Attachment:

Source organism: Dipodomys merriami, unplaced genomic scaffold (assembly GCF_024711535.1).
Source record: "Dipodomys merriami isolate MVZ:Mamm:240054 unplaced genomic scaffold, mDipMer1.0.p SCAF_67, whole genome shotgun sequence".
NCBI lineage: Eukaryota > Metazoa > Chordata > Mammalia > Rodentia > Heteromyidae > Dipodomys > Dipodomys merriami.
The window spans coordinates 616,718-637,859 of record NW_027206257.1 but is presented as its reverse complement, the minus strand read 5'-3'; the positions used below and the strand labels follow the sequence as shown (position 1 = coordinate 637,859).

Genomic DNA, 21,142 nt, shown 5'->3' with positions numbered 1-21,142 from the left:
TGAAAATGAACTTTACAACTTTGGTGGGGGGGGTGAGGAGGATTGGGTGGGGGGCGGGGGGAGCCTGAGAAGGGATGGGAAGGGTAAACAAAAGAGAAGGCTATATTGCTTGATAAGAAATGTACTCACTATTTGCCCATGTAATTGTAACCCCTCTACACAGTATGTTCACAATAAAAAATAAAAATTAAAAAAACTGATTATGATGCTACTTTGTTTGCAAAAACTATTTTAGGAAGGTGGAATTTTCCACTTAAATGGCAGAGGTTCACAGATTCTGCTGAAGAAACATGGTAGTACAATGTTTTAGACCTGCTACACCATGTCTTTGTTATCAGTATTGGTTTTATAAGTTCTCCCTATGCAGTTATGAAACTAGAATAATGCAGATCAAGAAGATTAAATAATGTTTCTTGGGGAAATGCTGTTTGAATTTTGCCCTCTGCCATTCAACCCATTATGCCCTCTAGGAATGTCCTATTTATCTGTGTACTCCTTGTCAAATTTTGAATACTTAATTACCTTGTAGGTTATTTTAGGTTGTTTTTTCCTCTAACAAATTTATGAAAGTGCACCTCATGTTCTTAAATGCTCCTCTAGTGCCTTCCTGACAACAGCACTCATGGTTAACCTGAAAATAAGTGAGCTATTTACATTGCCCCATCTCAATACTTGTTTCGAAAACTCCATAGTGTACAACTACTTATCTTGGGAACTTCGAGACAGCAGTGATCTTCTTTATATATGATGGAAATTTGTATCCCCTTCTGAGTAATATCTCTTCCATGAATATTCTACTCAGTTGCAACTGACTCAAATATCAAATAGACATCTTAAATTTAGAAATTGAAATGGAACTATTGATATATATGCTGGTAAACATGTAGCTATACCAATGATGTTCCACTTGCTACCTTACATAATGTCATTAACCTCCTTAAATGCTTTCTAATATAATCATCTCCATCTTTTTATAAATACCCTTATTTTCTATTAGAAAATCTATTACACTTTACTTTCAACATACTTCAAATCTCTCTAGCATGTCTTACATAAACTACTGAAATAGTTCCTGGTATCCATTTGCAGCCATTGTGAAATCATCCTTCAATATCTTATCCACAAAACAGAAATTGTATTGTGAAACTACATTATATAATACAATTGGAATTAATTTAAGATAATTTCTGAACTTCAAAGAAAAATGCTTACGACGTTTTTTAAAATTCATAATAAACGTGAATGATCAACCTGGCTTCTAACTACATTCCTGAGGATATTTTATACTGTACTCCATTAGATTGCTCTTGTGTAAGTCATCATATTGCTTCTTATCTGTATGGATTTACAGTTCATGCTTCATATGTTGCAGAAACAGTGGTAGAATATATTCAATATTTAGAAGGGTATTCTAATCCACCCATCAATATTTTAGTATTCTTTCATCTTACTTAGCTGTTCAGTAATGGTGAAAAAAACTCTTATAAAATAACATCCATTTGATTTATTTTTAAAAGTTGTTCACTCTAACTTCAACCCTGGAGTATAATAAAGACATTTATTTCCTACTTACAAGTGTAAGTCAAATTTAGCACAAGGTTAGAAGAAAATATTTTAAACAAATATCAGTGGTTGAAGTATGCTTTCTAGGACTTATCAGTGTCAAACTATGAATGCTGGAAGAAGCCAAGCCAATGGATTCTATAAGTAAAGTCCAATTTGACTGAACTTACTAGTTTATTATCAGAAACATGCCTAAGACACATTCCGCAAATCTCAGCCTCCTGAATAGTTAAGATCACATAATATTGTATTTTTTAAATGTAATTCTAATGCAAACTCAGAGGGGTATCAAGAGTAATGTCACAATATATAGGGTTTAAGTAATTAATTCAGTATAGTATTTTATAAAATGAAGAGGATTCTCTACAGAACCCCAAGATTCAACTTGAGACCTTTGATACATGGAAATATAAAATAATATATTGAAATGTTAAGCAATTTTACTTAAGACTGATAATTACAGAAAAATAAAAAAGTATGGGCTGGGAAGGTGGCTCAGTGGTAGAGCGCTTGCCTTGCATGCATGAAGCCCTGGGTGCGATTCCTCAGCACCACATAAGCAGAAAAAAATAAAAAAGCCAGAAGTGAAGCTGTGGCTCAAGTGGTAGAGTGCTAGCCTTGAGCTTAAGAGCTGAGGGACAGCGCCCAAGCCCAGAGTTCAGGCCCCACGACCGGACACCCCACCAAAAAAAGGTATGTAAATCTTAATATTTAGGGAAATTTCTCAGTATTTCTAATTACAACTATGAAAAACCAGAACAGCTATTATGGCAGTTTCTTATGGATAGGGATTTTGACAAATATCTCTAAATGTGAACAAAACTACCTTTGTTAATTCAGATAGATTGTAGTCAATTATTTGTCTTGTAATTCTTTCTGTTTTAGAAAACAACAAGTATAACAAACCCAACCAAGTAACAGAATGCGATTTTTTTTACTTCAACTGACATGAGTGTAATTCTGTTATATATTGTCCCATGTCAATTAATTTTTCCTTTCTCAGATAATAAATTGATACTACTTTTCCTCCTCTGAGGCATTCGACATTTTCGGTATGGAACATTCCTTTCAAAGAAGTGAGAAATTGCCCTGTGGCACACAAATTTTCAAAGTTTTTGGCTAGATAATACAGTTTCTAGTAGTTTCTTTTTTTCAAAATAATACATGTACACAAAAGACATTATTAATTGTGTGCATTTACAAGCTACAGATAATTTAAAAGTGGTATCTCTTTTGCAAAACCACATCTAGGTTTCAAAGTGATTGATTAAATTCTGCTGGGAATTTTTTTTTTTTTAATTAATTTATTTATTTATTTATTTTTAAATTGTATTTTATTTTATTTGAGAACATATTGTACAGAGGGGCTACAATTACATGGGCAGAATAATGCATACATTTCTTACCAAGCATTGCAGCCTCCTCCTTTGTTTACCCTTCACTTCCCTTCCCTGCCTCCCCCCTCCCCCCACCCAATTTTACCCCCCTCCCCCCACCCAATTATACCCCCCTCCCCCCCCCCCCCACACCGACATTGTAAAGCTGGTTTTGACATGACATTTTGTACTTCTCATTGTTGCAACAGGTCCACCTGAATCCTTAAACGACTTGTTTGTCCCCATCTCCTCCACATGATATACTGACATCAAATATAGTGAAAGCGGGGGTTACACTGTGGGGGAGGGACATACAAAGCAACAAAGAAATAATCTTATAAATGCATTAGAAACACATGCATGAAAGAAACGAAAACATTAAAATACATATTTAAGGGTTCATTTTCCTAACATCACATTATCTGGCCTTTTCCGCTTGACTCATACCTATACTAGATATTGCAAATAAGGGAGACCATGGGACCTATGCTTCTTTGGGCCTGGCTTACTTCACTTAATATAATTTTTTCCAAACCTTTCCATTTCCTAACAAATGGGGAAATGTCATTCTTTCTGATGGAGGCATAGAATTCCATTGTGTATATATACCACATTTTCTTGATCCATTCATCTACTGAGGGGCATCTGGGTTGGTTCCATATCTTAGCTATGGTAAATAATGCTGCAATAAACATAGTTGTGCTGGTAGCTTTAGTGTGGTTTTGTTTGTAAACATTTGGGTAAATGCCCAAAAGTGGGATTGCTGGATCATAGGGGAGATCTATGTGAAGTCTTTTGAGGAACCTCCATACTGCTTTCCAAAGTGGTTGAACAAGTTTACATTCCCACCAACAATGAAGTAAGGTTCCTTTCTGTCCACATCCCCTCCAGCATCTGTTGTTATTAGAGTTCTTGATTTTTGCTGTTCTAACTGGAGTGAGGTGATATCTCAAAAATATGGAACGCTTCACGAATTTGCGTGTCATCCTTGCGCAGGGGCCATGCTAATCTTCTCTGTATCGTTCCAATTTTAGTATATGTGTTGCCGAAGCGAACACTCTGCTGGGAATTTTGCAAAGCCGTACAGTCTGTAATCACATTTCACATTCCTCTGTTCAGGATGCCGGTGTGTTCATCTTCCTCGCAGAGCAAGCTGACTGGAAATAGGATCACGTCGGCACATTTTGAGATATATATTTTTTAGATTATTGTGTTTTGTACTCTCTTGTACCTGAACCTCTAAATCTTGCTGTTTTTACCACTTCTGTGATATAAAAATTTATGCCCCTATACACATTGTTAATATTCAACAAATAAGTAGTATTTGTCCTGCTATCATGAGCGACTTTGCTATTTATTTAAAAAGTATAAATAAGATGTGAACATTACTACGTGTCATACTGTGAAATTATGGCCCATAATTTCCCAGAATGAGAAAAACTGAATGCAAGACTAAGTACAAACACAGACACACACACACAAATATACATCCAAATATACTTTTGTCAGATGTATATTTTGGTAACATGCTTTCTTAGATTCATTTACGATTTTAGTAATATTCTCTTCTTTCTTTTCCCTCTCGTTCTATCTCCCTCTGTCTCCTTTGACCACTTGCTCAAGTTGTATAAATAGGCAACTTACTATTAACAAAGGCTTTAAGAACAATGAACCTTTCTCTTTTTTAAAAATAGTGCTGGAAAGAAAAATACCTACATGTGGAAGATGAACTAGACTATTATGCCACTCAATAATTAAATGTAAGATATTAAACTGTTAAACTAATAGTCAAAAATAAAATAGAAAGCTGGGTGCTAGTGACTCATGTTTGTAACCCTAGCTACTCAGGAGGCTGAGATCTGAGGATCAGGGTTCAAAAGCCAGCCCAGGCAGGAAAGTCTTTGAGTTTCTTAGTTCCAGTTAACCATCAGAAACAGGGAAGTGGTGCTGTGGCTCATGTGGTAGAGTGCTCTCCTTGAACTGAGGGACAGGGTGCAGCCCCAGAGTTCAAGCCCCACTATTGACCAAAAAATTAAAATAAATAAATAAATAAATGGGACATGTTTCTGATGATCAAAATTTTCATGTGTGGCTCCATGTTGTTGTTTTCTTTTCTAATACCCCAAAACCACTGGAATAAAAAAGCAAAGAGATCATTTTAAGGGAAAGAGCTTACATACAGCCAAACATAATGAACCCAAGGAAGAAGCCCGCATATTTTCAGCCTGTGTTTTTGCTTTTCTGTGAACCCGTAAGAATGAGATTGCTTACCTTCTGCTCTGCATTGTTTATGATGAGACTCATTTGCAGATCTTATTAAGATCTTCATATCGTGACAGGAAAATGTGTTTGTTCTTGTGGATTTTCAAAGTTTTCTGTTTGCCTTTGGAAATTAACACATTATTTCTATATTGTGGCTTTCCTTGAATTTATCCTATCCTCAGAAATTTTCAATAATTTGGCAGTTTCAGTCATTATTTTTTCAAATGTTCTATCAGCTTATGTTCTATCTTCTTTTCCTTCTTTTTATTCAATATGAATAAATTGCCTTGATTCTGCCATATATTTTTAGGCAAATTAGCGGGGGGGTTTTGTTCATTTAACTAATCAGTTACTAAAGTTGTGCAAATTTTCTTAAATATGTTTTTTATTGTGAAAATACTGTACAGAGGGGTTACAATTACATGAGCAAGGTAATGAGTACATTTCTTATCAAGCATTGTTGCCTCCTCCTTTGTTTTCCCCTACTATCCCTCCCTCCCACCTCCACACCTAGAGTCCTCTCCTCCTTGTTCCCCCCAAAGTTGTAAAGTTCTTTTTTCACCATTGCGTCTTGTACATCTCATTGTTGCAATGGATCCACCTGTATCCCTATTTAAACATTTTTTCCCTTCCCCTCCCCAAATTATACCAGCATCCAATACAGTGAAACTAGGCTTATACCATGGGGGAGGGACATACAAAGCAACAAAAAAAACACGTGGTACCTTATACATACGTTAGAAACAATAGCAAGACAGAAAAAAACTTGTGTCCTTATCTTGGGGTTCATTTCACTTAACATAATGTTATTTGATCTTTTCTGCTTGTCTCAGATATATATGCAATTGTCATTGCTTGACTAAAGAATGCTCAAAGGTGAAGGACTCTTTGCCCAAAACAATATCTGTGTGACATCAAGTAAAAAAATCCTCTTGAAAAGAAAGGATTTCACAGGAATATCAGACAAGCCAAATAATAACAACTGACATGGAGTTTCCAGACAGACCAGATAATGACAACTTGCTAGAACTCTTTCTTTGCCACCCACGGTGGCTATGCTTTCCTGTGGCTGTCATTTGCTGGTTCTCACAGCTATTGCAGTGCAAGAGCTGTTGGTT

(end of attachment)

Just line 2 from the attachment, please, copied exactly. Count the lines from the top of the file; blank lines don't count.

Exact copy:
Source record: "Dipodomys merriami isolate MVZ:Mamm:240054 unplaced genomic scaffold, mDipMer1.0.p SCAF_67, whole genome shotgun sequence".